5 Valentine’s Day Flicks

Ah, Valentine’s Day. A holiday built entirely around sustaining the Hollywood romantic comedy industry, or those films that approximate “romance” with two people shacking up after becoming close over a gimmicky plot. Like the couple that falls in love by sending letters to each other back in time. Or the independent bookseller who hates the corporate bigwig but falls in love with his online persona via email, and vice versa. Or perhaps the worst romantic comedy of all time – ironically titled “Valentine’s Day” – which deals with not one, not two, but if I remember correctly, three couples that are either cheating on their spouses or on each other and somewhere along the way learn some life lessons and then really fall in love with a non-cheating partner. That romantic comedies lack any notion of realism or romance is part of their charm I guess. I blame them for the degradation of our youth.

Instead, I’ve picked out five Valentine’s flicks that either you, or your significant other, or perhaps even both of you, will likely end up hating. These movies aren’t “romantic” in the typical sense – i.e. boy and girl live happily ever after. Instead, they might end up in heartbreak, ambiguity, or the faintest glimmer of hope that maybe things will work out next time. Essentially, they have unhappy endings, which seems to be the antithesis to everything that Valentine’s is supposed to stand for. But then again, the movies that are directed to the Valentine’s audience are formulaic pablum – comforting but ultimately unsatisfying. Perhaps it’s time to take a chance on something different.

5) Punch-Drunk Love

If you want to see Adam Sandler act, look no further. Playing his familiar role of the man-child without the smug winks and comedic timing, this is a character that compliments Sandler’s persona rather than being a shallow caricature of it. He plays Barry Egan, the only boy in a family of women. He’s quiet, soft-spoken, and prone to flashes of violence. His sisters set him up with a female friend of theirs, and Egan falls in love for the first time. That’s a simple explanation of the film which is dream-like in quality (the first scene has Sandler finding a harmonium – Google it), has a subplot focused on buying chocolate pudding, sinister phone sex operators, and a greasy Phillip Seymour Hoffman in a pivotal cameo. It’s a romance all right, warts and all.

4) Annie Hall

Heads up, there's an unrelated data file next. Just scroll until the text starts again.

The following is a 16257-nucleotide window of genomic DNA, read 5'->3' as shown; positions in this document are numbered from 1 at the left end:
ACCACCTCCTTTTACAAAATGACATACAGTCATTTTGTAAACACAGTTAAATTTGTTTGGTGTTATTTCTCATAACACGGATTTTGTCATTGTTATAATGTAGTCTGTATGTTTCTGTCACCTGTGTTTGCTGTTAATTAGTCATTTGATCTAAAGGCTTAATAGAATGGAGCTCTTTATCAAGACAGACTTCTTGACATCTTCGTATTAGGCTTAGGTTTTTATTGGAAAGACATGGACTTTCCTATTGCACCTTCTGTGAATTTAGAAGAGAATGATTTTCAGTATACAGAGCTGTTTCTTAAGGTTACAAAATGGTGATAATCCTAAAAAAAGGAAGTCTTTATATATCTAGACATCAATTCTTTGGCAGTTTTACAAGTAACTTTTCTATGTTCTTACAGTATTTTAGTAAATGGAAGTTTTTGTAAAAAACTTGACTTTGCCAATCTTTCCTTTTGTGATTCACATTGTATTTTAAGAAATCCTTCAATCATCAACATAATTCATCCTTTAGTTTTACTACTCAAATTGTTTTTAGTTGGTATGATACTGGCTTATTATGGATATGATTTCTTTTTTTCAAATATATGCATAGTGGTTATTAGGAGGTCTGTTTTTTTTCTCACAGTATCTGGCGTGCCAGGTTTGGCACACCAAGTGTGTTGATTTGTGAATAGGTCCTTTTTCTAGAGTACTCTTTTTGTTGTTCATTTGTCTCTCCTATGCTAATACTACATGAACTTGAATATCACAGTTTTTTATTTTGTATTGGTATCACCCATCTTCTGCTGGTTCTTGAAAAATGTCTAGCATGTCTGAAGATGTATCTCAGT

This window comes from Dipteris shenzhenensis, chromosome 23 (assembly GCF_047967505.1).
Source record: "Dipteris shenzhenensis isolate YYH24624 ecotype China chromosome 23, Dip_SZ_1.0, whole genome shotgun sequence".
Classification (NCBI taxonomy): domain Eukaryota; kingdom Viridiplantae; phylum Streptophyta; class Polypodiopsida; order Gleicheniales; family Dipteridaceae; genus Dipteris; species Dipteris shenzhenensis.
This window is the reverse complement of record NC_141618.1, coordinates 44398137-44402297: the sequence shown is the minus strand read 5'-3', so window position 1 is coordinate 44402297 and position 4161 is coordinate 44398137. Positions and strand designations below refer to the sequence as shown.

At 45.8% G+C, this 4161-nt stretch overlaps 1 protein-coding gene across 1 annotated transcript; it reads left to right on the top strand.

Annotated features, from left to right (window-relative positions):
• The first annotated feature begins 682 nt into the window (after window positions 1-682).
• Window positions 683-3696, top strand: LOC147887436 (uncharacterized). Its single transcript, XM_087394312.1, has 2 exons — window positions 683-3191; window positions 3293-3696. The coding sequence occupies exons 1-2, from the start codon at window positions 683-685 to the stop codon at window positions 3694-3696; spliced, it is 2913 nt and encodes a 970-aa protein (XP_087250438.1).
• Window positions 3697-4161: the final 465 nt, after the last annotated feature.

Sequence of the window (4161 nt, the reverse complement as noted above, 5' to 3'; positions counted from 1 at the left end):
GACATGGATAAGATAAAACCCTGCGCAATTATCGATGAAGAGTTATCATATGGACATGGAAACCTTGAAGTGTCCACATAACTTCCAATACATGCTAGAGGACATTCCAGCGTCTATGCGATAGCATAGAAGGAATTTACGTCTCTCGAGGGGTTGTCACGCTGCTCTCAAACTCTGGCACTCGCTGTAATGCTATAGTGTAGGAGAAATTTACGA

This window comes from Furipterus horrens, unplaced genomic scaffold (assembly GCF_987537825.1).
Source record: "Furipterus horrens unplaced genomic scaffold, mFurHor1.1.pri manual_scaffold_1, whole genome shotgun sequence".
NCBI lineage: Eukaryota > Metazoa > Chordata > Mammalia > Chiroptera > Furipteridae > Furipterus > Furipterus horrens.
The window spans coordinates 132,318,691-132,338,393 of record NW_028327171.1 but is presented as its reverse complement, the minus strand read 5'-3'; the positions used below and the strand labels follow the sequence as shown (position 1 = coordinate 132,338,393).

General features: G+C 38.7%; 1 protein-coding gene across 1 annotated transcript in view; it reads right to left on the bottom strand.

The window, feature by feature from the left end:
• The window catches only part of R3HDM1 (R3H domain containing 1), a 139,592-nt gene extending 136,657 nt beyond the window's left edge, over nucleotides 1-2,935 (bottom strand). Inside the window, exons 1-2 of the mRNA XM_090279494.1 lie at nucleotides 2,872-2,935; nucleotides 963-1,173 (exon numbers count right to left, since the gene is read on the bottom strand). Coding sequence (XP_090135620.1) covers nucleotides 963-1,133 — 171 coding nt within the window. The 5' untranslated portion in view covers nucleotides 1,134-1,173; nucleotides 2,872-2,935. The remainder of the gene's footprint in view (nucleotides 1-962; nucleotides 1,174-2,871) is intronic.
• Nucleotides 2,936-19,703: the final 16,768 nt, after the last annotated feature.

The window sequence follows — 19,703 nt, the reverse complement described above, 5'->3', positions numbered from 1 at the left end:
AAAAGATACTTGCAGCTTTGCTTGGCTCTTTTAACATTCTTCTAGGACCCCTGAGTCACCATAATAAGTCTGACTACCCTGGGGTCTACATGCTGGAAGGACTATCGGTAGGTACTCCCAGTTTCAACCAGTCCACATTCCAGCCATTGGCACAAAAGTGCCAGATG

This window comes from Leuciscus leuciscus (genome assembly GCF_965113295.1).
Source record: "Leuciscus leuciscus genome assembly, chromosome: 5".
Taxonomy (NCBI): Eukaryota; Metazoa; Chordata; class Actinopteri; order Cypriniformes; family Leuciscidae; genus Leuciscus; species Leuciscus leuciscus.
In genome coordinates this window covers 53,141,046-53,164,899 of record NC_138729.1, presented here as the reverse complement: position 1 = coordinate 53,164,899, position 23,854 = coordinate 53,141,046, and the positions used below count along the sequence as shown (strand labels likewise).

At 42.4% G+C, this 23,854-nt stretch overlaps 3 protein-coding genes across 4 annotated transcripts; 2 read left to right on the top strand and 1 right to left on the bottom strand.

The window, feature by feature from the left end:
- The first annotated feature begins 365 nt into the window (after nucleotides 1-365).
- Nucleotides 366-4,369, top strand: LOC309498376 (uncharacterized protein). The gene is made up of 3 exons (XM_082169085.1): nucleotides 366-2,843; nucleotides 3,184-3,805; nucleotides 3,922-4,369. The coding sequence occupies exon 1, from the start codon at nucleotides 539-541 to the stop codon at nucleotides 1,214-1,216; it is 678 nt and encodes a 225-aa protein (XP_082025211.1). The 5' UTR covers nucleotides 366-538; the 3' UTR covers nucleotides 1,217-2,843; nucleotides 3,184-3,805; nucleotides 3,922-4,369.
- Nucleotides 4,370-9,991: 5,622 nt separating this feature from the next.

The second Woody Allen film I ever saw (the first was Everything You Ever Wanted To Know About Sex* *But Were Afraid To Ask….a rather overlong title for a middle-of-the-road effort by Allen) that got me interested in the director and deservedly won the 1977 Best Picture Oscar (sorry, Star Wars). The film is original and strikingly inventive – Woody breaks the fourth wall, a conversation between him and lover Diane Keaton (the titular character) has subtitles that explains what they’re really thinking, and enough flashbacks and narration to make the six seasons of Lost blush. It’s awkward, it’s sweet, it’s wonderful, it’s all too short, and it doesn’t end happily. Perfect.

3) The Graduate

If anything, just watch this for the opening credits with Dustin Hoffman standing on a moving walkway while Simon and Garfunkel’s haunting music plays in the background. Any of the scenes with Hoffman by the pool are great too. This isn’t typical romantic fare – Hoffman sleeps with his love’s mother and then stops her from marrying someone else – but it does have the stock Great Romantic Gesture typical of romantic comedies, except in this one, we never know if that one gesture is going to guarantee a happy lifetime.

2) Up

Okay, it’s a cartoon, and there’s not much in the way of typical romance in the movie. One half of the couple dies within the first ten minutes and the rest of the film is filled with talking dogs, aerial warfare, and a strange ostrich-like creature. But the emotional crux of the journey is that the lead character, the old man voiced by Ed Asner, is undertaking the whole adventure because of a promise to his late wife. She may not be there with him, but that doesn’t matter. He’s doing something for her, which is a surprisingly rare occurrence in popular romance movies (just try and think about the leads in romantic comedies who don’t act out of self-interest).

1) Eternal Sunshine of the Spotless Mind

It’s a romantic movie with a sci-fi bent: a man played by Jim Carrey (in a muted and restrained role) discovers that his ex-girlfriend has erased him from her memory. He decides to undergo the same process, but while reliving his memories of her he realizes that he doesn’t want to forget her after all. Part thriller, comedy, science fiction, an original take on an old story, Eternal Sunshine of the Spotless Mind is the romantic movie to watch on Valentine’s Day. It’s watching a relationship unfold – from the early wonderful days, to the bitter fights, and then to when two people who used to be close drift apart. It’s not all sunshine and rainbows, and the beautiful thing about this film is that tells us that that’s not what people want anyway. We’ll take the good and the bad. Just as long as we always have the memories.

There you go, a few unorthodox Valentine’s picks. I have a feeling that once I see Blue Valentine it might earn its spot on here as well. You call it depressing, I call it romantic. Alright, let’s just forget about it and go watch The Notebook.

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